Here are some reasons why:
- Repetitious aerobic training (aka chronic cardio) will increase your appetite and lead to you eating more. Our bodies tend to feel ravenous after prolonged cardio and it will indubitably demand those calories back.
- Chronic cardio can also increases cortisol, which is a stress hormone responsible for storing fat in the stomach. Long-term high cortisol levels can lead to leptin resistance, which in turn, leads to increased appetite and food intake.
- Systemic inflammation. A good workout often comes with acute inflammation, which is important for building muscles and improving your overall performance. However, too much exhaustive exercise can lead to systemic inflammation and oxidative stress, so don’t overdo it.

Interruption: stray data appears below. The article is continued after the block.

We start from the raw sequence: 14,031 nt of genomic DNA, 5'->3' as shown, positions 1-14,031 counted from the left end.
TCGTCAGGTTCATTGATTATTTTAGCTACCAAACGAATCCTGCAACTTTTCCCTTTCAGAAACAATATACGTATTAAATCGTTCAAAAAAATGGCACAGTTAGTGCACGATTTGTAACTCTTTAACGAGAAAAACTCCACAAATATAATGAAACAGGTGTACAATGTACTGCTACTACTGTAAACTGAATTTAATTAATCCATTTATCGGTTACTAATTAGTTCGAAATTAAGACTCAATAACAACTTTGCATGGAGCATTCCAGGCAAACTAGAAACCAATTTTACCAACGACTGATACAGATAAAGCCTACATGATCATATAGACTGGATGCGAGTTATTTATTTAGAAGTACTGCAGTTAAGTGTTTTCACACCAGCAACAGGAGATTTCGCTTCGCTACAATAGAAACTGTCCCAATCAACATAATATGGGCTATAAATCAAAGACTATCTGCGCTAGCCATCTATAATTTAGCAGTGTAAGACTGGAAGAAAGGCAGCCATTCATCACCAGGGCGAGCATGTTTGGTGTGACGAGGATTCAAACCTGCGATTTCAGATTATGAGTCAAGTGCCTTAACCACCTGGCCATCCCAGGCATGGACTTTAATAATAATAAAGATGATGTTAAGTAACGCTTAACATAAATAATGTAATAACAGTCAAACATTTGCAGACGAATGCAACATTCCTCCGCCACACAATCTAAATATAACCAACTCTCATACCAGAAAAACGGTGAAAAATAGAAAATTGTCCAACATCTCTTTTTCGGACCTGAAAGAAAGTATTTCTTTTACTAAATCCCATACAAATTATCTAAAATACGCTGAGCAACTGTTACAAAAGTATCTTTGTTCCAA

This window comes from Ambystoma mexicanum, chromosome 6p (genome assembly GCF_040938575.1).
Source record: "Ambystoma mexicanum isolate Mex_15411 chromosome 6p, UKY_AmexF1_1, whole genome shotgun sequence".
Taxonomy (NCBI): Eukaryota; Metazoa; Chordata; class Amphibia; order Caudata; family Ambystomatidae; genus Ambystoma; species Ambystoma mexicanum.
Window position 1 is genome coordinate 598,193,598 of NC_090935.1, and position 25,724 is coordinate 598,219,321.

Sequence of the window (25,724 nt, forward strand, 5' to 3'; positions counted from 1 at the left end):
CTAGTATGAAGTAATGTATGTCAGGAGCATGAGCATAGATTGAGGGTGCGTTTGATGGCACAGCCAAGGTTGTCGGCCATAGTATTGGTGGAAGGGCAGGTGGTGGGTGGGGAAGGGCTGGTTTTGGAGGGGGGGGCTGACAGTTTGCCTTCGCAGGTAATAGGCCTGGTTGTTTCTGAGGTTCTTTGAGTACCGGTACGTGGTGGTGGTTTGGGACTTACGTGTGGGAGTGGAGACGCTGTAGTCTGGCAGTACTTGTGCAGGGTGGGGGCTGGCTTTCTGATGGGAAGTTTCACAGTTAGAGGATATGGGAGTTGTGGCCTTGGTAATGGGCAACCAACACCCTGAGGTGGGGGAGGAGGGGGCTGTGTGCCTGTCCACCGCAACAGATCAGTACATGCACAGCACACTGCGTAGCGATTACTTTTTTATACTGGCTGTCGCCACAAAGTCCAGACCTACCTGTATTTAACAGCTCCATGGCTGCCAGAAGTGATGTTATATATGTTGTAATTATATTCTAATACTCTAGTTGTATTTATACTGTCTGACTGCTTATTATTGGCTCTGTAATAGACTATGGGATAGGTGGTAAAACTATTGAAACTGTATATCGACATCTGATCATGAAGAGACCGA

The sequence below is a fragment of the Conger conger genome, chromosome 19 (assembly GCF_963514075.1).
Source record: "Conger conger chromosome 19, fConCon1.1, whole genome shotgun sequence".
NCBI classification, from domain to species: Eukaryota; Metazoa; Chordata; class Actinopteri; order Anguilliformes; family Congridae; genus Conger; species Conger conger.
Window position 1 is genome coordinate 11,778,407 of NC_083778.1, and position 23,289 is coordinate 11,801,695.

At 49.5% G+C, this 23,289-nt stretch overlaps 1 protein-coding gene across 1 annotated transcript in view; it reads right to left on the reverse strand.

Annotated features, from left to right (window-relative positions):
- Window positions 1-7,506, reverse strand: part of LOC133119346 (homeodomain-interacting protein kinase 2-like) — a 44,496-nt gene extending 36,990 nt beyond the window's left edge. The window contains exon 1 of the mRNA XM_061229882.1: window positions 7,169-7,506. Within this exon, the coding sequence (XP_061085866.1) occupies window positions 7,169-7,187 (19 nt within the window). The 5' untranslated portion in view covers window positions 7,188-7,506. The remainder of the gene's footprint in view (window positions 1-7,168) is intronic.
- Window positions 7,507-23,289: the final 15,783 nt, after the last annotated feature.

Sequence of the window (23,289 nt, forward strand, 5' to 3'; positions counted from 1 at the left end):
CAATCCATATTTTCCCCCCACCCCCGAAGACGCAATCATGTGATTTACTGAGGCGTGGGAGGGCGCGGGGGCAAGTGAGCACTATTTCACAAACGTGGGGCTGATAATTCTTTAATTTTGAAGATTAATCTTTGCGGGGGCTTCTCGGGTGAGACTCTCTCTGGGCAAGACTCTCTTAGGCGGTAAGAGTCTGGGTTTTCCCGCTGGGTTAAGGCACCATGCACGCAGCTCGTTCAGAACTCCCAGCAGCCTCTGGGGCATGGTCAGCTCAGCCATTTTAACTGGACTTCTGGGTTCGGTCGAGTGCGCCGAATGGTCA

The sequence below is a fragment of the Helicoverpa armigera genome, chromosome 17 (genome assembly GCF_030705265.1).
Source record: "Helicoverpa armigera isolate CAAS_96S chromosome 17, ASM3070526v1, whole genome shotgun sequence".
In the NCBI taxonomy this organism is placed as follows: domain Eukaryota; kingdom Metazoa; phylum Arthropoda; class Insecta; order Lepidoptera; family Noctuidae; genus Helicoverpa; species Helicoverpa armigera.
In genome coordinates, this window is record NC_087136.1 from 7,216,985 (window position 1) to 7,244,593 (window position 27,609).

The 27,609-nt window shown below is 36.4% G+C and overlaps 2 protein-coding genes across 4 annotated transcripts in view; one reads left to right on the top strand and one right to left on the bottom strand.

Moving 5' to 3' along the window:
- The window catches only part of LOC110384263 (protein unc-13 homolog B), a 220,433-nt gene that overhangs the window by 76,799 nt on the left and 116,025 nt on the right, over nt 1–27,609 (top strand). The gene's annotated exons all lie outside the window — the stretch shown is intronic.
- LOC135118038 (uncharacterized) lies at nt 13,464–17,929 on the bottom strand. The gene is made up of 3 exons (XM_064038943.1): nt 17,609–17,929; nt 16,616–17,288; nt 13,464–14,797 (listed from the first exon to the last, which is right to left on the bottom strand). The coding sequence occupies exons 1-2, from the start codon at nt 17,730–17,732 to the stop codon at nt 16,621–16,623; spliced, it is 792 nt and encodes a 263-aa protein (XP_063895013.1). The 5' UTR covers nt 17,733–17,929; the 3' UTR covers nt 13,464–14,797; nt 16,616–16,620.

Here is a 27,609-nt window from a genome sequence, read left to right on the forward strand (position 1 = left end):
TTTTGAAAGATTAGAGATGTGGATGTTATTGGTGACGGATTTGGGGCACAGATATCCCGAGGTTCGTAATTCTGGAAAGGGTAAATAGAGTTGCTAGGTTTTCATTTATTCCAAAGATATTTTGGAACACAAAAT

Weight training is perfectly fine on the ketogenic diet, but you may need to make some small adjustments to fit your carb needs for the amount of exercise.
It’s generally a good idea to consume 15-30 grams of fast-acting carbohydrates, like fruit, up to 30 minutes before your workout and up to 30 minutes after.
This ensures your muscles are getting the proper amount of glycogen to perform during training and also during recovery. Your carbs will be used for this specific purpose without the risk of leaving ketosis.
When doing this form of exercise, be sure to focus on your major muscle groups and add some squats into the mix.
The ketogenic diet has the added benefit of muscle-sparing effects that help you preserve and build lean mass.
This kind of exercise includes intense bursts of anaerobic exercise, such as sprinting with short intervals for recovery.
Similar to weight training, carbohydrates are the primary fuel source for HIIT, so your typical keto diet alone will most likely not be enough energy for these types of workouts.
This includes activities like stretching and yoga, and are great for the ketogenic diet. These exercises are helpful for stretching your muscles, improving muscle range motion, and supporting your joints.